A generation of ad blockers

‘A generation of ad blockers’ is what youngsters were called by American Journalism Review. Most of the times, it is assumed people use ad blockers because advertisements are annoying. While that might true, the real danger of advertisements is your privacy. In the meanwhile websites are losing revenue.

2016-02-15 15-31-20 Ekran görüntüsü
İstanbul
By Laurens  Bammens*

It will not be surprising to anyone that when looking for something on Google, an ad for the same thing might pop up later on Facebook. That means Google stores your search next to your IP address on their servers. That same IP address gets registered again when accessing Facebook and in a matter of seconds, you get linked.

Actually, it probably happens more brutally than that. When logged into your Google account, your searches will just be stored next to your name. Chances are you use that same account to log into Facebook. Providing personalised ads for you becomes as easy as ordering bread at the bakery.

At this point, you could question why you should care. You might be nobody of interest and you might actually enjoy getting personalised advertisements. What if you do become a person of interest? Many innocent people wrote articles or blog posts or posted videos that made them internet famous. Regardless of the content, it might put you on someone’s radar.

Maybe you are just looking for information. In most free Western countries, looking for information is considered a right. There are those countries where looking for specific information can get you in trouble. Imagine being in a country where your sexuality is illegal.

Data chip cookies

While that information cannot just be plucked from one of Google’s servers, it can be stored through cookies. Those are nothing more than little blocks of information stored locally on everyone’s hard drive. They are the reason why one can log into Facebook or any other website without typing a password first. They are right there for the taking, and a hacker can get them very easily.

You can disable cookies in your browser, which is not a bad idea. You will need cookies to log into anything, but you can let your browser forget those once you close the browser window. So when you are not browsing the internet, there are no cookies stored on your device.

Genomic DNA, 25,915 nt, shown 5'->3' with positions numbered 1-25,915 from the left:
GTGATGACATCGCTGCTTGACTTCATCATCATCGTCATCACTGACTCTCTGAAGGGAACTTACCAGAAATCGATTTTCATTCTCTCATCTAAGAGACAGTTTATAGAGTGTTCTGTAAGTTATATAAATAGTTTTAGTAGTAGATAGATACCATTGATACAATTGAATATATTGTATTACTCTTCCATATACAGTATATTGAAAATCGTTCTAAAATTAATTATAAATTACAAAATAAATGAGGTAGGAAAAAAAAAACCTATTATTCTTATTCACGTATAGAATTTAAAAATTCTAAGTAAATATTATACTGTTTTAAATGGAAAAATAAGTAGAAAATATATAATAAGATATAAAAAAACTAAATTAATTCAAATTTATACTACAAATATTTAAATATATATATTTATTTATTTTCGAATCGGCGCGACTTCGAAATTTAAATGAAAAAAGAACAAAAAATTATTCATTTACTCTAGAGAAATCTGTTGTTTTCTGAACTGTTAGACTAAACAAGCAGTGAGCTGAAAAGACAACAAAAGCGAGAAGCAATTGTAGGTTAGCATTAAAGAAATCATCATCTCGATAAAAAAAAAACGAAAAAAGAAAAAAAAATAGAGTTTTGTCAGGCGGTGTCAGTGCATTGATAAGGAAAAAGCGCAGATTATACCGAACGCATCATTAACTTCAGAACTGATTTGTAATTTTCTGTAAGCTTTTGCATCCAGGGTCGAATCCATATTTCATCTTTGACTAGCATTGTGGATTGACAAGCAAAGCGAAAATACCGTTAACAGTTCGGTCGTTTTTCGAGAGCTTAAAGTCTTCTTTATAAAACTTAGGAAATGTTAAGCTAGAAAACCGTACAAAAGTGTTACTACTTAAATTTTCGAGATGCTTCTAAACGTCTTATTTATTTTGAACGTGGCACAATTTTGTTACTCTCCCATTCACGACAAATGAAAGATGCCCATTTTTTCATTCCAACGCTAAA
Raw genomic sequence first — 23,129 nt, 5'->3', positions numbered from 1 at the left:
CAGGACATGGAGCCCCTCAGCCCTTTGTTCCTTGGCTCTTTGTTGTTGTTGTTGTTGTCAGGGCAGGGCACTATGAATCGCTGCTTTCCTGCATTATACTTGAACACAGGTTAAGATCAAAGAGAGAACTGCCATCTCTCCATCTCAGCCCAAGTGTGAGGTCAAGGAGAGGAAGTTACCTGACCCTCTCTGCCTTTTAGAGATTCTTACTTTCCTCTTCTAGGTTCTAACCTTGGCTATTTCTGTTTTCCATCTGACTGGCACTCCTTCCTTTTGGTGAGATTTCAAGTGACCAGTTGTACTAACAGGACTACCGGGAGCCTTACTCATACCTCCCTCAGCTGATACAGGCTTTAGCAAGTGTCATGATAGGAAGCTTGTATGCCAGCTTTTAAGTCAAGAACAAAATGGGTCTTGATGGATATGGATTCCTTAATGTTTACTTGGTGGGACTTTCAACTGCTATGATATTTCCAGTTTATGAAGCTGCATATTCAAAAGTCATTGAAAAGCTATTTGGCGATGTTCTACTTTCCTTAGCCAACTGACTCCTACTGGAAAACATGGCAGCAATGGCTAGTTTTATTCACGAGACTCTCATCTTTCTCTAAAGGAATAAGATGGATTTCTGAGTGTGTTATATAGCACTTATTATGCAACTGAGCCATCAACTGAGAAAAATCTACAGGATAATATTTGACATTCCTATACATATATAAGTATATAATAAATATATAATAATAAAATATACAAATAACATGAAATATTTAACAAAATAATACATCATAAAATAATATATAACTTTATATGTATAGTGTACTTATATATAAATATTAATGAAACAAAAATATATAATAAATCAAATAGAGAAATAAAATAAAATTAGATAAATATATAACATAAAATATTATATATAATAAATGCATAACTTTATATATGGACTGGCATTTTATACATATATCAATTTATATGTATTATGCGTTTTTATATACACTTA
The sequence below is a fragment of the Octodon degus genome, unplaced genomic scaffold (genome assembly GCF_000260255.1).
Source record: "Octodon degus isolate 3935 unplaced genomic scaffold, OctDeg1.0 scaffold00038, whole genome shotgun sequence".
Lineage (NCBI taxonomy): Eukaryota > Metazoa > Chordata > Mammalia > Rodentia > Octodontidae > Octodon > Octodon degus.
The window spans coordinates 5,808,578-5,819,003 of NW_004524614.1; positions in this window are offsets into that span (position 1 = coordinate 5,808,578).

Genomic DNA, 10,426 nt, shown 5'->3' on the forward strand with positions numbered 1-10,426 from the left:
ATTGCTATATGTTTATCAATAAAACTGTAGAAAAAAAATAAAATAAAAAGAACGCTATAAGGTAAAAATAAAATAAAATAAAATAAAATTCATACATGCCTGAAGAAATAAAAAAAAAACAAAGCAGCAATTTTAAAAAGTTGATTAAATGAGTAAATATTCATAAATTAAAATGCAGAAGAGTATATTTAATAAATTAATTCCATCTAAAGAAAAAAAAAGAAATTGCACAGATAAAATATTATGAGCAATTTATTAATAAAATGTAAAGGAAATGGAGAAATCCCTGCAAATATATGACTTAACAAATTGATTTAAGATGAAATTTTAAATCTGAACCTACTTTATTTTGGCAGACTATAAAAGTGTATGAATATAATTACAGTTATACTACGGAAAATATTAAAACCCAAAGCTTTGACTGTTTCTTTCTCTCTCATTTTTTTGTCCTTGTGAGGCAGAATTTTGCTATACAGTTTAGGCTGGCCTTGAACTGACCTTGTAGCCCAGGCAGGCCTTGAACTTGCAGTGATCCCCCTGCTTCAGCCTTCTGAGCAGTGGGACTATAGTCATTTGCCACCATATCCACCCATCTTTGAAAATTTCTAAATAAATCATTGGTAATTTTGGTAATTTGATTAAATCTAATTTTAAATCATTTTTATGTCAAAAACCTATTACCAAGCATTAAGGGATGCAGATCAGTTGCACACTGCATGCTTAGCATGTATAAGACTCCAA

In the case of search engines, there is an alternative to Google. Search engine DuckDuckGo basically does everything what Google does. Except it only stores very limited personal information. It does safe what you search for, but it does not safe any kind of unique identifier like an IP address. You could search for something, open a new DuckDuckGo tab and you could be someone totally different for all they know. You do not have to take my word for it, check out their privacy policy: https://duckduck go.com/privacy.

Another big advantage of DuckDuckGo is no sponsored search results. On Google, one often has sponsored search results on the first two rows. They can easily be spotted, since it will say ‘sponsored’, but they do tend to load a second or so later than the rest of the results. This can consequence in accidental ad clicking which will then follow you around on other web pages. The search results on DuckDuckGo are however, not as good as the one Google provides.

Ad blockers can ruin profits

So what about free content? The majority of the internet is both congratulated and infamous for being free of charge. More and more people have been using ad blockers, but ads are usually the biggest source of revenue for websites. Media moguls have spoken out against ad blockers and certainly smaller websites are victim to it.

On Youtube, many content creators have resolved the issue by having a sponsor in the beginning or at the end of the video. Of course, one is able to skip that, but many viewers do not really mind. It is a way to keep advertisements running.

Integrated sponsors

Youtube is one thing, but then there is everything else. The majority of the internet consists of information and news websites. Some news websites like the Washington Post have actually blocked those who use an ad blocker. According to them, good journalism should not be free. They vouch for your privacy and politely ask to turn off your ad blocker. While they can vouch for one’s privacy all they want, there is no way they can be sure none of your personal information is stored. After all, advertisements are provided by third parties. Third parties that only want to make money.

For news websites, it is not so easy to include a sponsor at the beginning of the article. Advertisements can never stand in the way of actual information. In journalism, one’s reputation is everything. It can be ruined by mixing ads with journalism, and it does defeat the purpose of providing information.

So news websites and broadcasters will have to find a new way to make revenue. Asking someone to turn off their ad blocker is just as ridiculous as to force someone to become vegetarian. Freedom and liberty has since the Snowden-files transformed into privacy. One’s right to privacy is arguably more important than one’s right to make revenue.

**Laurens Bammens, PXL Journalism student and he is Dağ Medya Intern during the 15 February – 3 June 2016

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